Spirituality is a crucial element in an addict's recovery. The human being is spiritual, and that part of the human must be nurtured. The spirituality of the addict may not have been nurtured or experienced during his growing up years. Addiction robs the addict of emotional, relational, vocational and sometimes of social and spiritual development. For some addicts, spirituality is a new concept.
Spirituality has minimally two very large facets. The first is the spirituality of just being human. This is our natural ability to be honest, open-minded and able to hear and connect with others in a spiritual sense. By learning to nurture these traits, our intuition can grow back into place. Intuition is the inner part of ourselves where we sense something without having all the information. We recognize something by the feeling or the sense of it. When we violate this "inner voice," we tend to pay heavy consequences.
My intuition has become very crucial in my recovery. It tells me when I am around safe or unsafe people. This intuition is part of my spiritual recovery, which has been a great gift to me. Over time in recovery you need to nurture and develop that voice so that you can hear your spirit—your inner self—talking to you. Spiritual recovery is a dynamic experience, especially in 12-step groups where we are honest with each other and have a sense of empathy and compassion, a sense of genuine willingness to encourage another addict. Spirituality is living in congruence with ourselves.
Spirituality is also the part of us that relates to "a power greater than ourselves." Note that it does not state "a higher power" in the 12 steps; it says a greater power than ourselves. This is a single power that is greater than all of us. This is not a human power. Those who are past step 2 have come to the concept of having a relationship with God.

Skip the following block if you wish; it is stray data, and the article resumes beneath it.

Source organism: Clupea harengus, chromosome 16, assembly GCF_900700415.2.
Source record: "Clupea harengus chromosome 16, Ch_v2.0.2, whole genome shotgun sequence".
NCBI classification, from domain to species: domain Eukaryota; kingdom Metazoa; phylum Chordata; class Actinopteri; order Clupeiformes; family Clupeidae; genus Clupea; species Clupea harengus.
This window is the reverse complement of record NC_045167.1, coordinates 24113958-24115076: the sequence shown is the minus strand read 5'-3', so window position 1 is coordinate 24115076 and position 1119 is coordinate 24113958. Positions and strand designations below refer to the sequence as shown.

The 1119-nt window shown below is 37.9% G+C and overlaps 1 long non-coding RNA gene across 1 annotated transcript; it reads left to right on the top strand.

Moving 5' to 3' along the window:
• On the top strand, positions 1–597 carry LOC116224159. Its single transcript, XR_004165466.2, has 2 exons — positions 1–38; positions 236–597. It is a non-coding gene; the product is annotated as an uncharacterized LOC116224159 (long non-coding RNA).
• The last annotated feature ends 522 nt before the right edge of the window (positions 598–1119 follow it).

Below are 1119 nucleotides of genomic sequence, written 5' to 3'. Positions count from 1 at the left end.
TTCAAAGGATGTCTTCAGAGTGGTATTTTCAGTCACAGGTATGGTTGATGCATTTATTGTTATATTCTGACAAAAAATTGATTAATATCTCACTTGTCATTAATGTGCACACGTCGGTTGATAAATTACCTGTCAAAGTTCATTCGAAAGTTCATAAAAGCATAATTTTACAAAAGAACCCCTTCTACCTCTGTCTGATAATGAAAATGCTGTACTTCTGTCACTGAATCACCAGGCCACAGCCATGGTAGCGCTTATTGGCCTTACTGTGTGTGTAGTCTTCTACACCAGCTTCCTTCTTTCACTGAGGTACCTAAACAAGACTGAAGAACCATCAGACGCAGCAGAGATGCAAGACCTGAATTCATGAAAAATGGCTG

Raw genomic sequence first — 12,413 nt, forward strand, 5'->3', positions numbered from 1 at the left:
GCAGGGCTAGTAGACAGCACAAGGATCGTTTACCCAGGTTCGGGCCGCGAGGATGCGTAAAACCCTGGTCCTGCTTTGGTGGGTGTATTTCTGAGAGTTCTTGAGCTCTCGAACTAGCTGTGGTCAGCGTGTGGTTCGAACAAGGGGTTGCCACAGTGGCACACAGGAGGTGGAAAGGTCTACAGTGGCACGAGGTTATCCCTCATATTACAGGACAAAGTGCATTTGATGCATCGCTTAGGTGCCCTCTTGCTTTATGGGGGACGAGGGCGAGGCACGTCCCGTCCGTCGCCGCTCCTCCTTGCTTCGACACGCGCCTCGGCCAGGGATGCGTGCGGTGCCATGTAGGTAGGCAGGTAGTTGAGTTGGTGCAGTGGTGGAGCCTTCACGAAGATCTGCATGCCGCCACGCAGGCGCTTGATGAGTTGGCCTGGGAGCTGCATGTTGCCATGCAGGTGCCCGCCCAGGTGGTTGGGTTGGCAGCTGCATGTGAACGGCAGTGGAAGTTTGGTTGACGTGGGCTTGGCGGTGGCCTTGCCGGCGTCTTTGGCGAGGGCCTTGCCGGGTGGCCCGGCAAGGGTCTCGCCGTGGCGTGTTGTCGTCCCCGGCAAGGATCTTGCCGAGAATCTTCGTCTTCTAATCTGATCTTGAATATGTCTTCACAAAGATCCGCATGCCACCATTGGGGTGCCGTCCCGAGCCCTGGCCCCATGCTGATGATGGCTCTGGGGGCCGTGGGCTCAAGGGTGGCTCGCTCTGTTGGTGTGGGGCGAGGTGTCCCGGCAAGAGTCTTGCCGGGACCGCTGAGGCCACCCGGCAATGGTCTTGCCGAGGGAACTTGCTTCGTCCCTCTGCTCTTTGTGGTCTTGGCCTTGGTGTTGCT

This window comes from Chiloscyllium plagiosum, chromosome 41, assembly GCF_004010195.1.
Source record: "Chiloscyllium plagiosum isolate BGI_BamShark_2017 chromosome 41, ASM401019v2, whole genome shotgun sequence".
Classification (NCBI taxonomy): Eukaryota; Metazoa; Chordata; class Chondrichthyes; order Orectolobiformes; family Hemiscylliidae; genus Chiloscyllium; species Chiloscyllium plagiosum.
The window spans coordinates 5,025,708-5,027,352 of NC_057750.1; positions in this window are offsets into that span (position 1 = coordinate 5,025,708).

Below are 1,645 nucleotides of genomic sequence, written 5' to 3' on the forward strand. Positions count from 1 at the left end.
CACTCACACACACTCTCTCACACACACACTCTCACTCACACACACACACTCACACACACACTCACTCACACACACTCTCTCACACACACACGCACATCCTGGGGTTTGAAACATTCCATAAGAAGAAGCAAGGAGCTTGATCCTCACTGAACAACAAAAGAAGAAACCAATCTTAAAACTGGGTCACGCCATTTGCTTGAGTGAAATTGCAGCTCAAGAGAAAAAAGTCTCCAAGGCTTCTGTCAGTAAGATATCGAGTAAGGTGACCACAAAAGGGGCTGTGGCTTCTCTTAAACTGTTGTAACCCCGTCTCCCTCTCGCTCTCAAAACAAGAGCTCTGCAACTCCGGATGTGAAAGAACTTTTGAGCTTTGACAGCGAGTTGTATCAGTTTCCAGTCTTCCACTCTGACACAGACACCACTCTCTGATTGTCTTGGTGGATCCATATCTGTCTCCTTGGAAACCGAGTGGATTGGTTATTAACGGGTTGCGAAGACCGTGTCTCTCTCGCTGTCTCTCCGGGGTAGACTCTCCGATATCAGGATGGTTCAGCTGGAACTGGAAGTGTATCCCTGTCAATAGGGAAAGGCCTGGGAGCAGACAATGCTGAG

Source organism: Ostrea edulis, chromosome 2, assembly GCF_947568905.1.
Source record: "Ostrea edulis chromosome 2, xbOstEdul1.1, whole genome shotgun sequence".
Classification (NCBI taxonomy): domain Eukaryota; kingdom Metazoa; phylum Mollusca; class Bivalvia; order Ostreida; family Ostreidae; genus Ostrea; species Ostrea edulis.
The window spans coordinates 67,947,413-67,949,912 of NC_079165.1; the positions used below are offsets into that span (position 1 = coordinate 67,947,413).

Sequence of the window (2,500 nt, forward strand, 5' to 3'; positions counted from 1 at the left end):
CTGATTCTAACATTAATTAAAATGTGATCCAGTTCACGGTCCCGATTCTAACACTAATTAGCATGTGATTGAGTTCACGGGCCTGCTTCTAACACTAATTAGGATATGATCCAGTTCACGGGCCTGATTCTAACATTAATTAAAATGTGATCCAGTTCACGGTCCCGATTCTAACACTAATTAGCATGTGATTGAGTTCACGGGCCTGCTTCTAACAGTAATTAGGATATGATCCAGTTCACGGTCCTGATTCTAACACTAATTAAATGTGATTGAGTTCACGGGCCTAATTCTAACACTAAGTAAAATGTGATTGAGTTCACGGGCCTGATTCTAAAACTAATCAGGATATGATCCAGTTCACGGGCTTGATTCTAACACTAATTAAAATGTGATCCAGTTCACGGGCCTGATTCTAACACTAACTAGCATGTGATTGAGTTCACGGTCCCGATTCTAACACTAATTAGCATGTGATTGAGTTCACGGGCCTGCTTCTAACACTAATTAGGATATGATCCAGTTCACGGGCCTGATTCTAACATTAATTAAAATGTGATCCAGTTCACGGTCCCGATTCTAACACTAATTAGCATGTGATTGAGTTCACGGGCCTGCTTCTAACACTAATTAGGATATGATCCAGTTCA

Coming into a relationship with God can be a scary thing for some addicts. Many have run away from God or have compartmentalized Him to only one part of their lives. Others with religious backgrounds may have God in a box and bring Him out on Sunday and Wednesday nights. God wasn't in the addict's sexuality, finances or relationships, nor was the addict able to be intimate with God.
Spirituality came to me in a nonreligious experience with the Lord Jesus Christ. This relationship has become a whole-person relationship over the period of my recovery, which has been essential to my sobriety. Many others find this essential also in their recovery. I have worked with many sex addicts who start off from scratch having had no spiritual background whatsoever. Some are antagonistic toward God and have been avoiding Him through their addiction. Others have felt too ashamed to believe God would ever love or accept them again. To those I would only say, stay with your recovery long enough to enjoy the spiritual recovery. Opening up yourself to God, no matter what your belief system, can start as simply as following the first of the five commandments: praying in the morning by asking God to keep you clean today. If this is all you can begin to verbalize to God, that is a great start.
Doug Weiss, Ph.D., is a nationally known author, speaker and licensed psychologist. He is the executive director of Heart to Heart Counseling Center in Colorado Springs, Colorado, and the author of several books, including The Final Freedom. You may contact Dr. Weiss via his website, drdougweiss.com or on his Facebook, by phone at 719-278-3708 or through email at firstname.lastname@example.org.
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